Publisher: Katherine Tegen Books
Published: March 1st, 2016
Genres: Mystery, Young Adult, Retellings
My Rating: 5 stars
The last thing Jamie Watson wants is a rugby scholarship to Sherringford, a Connecticut prep school just an hour away from his estranged father. But that’s not the only complication: Sherringford is also home to Charlotte Holmes, the famous detective’s great-great-great-granddaughter, who has inherited not only Sherlock’s genius but also his volatile temperament. From everything Jamie has heard about Charlotte, it seems safer to admire her from afar.
From the moment they meet, there’s a tense energy between them, and they seem more destined to be rivals than anything else. But when a Sherringford student dies under suspicious circumstances, ripped straight from the most terrifying of the Sherlock Holmes stories, Jamie can no longer afford to keep his distance. Jamie and Charlotte are being framed for murder, and only Charlotte can clear their names. But danger is mounting and nowhere is safe—and the only people they can trust are each other.
I’m sort of into Sherlock Holmes stories, like a lot. I read The Hound of the Baskervilles (or a dumbed down child’s version) in elementary school, and I’ve been in love with mystery novels ever since. I’m a mystery novel enthusiast if you will.
When I first saw this book in the bookstore last year, I read the blurb and thought “Oh cool a modern AU adaptation of a Study in Scarlett with at boarding school and a girl Sherlock, sounds interesting.” This book is not that.
A Study in Scarlett, if you’re curious is the first Sherlock Holmes story. The first episode of BBC’s Sherlock is partly based on it, and there is a season 4 episode of CBS series Elementry also based on that story. It’s the one where the murder victim writes “RACHE” in blood and you’re meant to assume it’s short for Rachel but it’s really a German word. It was a version of that story that I was expecting. I got so much more.
It’s clear from the writing that Cavallaro is a fan of the Arthur Conan Doyle stories, she treats the characters that she created partly in their image with respect for the original work. The original Holmes and Watson are mentioned fondly, and although there are parallels between Jamie and Charlotte and their great-great-great grandfathers, they are wholly separate characters.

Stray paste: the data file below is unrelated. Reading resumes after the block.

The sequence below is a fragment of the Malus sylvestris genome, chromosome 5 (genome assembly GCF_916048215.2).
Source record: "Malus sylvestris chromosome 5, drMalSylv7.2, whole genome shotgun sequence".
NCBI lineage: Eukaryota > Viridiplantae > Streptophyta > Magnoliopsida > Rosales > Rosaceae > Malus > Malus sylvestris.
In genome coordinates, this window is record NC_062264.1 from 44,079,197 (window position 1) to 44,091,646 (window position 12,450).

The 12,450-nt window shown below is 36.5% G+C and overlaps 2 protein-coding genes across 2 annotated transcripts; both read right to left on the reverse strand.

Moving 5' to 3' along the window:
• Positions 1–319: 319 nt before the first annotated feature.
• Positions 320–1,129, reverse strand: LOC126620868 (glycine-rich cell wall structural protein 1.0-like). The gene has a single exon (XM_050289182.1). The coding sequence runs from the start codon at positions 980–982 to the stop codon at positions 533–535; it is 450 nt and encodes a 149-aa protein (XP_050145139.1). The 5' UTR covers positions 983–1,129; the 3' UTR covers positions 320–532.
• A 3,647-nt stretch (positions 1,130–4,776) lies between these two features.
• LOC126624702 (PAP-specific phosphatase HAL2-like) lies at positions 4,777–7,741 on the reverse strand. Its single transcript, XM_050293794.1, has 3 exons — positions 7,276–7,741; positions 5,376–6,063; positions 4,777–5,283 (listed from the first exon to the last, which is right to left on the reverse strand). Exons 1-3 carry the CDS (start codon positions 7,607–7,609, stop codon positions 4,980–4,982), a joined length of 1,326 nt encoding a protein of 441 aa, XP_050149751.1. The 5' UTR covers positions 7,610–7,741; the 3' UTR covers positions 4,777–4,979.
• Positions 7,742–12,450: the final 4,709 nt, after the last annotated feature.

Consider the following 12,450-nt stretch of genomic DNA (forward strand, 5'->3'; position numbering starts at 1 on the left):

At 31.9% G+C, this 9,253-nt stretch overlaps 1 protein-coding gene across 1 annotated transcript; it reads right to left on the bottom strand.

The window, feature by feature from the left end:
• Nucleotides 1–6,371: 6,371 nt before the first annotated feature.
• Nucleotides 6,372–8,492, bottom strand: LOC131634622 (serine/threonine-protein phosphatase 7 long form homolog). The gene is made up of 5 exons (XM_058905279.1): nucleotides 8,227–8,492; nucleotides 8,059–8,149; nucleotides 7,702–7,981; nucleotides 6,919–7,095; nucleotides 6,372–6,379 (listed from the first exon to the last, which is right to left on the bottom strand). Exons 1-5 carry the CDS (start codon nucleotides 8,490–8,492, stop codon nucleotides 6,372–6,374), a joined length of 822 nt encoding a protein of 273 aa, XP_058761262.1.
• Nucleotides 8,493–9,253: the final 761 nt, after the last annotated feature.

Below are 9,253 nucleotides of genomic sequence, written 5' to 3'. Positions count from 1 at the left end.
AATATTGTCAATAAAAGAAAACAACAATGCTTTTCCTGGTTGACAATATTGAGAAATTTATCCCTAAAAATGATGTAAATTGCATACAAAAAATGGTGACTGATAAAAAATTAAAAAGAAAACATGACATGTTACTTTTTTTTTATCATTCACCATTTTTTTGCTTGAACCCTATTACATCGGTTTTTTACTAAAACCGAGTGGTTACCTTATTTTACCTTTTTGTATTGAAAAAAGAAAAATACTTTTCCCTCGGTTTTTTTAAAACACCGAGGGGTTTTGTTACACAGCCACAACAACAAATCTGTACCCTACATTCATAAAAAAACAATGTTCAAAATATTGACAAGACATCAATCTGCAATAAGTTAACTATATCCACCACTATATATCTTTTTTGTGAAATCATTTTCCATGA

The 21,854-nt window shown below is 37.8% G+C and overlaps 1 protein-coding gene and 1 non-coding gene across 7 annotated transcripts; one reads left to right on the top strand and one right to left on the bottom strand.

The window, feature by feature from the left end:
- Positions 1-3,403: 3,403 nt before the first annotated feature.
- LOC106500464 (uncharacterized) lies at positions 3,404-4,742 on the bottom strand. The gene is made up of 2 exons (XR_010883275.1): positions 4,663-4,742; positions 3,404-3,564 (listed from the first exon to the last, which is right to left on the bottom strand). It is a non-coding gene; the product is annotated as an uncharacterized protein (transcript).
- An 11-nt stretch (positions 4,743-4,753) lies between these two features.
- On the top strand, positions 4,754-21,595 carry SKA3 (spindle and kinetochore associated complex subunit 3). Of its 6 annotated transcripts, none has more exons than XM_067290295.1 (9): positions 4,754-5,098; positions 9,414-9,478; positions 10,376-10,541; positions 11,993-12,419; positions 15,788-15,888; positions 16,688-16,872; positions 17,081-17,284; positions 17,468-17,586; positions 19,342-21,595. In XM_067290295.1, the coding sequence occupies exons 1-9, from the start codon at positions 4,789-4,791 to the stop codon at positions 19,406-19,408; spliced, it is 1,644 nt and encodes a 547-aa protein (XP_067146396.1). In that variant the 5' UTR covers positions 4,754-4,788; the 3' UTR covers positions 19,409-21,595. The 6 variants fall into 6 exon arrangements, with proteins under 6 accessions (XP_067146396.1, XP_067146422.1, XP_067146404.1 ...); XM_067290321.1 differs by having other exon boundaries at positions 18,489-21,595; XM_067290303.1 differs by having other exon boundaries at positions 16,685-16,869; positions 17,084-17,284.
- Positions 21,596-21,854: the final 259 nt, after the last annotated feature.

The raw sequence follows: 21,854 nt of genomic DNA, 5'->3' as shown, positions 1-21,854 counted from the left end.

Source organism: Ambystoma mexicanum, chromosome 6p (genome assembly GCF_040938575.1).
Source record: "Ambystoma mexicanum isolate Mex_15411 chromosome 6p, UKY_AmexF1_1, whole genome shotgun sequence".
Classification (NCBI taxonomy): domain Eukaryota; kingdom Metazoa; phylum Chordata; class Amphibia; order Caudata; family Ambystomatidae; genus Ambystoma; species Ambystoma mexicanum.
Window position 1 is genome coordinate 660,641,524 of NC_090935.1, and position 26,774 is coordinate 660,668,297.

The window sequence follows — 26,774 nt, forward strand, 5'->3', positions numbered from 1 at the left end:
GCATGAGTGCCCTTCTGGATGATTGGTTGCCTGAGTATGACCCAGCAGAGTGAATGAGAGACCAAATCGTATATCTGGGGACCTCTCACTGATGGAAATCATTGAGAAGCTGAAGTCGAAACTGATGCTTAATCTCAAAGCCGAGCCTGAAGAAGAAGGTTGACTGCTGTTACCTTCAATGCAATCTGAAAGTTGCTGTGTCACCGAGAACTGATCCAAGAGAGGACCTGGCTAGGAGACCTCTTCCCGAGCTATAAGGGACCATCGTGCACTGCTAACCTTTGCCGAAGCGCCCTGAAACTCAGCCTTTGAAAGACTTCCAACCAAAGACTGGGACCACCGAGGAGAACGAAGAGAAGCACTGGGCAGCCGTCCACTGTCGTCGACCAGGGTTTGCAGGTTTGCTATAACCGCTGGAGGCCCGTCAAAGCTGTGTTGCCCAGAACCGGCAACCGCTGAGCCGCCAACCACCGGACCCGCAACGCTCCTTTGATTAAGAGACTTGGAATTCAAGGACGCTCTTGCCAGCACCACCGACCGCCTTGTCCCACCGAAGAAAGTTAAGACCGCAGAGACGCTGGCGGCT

The story line was excellent. Again, I was expecting the “RACHE” thing, but I got a combo of, like, four different Holmes stories. Some of which I haven’t read, but I’ve seen the corresponding episode of Sherlock or Elementry. I thought that was a very interesting way to bring in the original stories without rewriting them.
I liked that Charlotte had the same vices as Sherlock. Her drug use wasn’t written how I would write it, but I didn’t write the book. I think it could have been done a little differently, but there are two more books in this series, so maybe it will be explored more. As long as it’s not glamorized, I’m good with the way that it’s being shown.
I found Jamie’s expectations of the Holmes family versus who they turned out to be a nice subtle stab at a version of the manic pixie dream girl stereotype. Although there are parts of Charlotte that fall into that category, most of Jamie’s expectations for her broken by Charlotte as the narrative continues.
I also really loved the little bit we got to see of Milo, he has an extreme Mycroft quality that I really enjoy. I hope he’s featured in the next book.
I found myself not trying to figure out who the murder was because I’ve seen and read enough Sherlock Holmes and characters based Sherlock Holmes (like Dr. House) to know that I’m not going to figure it out. Even if you think you know, you’re just guessing not deducting and even if you guess right, it’s not as satisfying as it should be. I did find the outcome extremely satisfying with a decent Holmes like twist.
If I have to say something negative, I found the chapters kind of long, which I know is a weird critique. I read a lot of YA, and usually, the chapters are shorter, max ten to fifteen pages. This book had chapters that were sometimes fifty, which isn’t a bad thing, just not what I was used to. I feel I read faster when the chapters are shorter, but I found myself only wanting to read one chapter, which I guess in the end would equal the same amount of pages.
All and all, I thought this was a great book. It lived up to the name of Holmes, and my rather high standards for mysteries. I look forward to the rest of the series, I think the next book comes out next week!
Until next time Internet,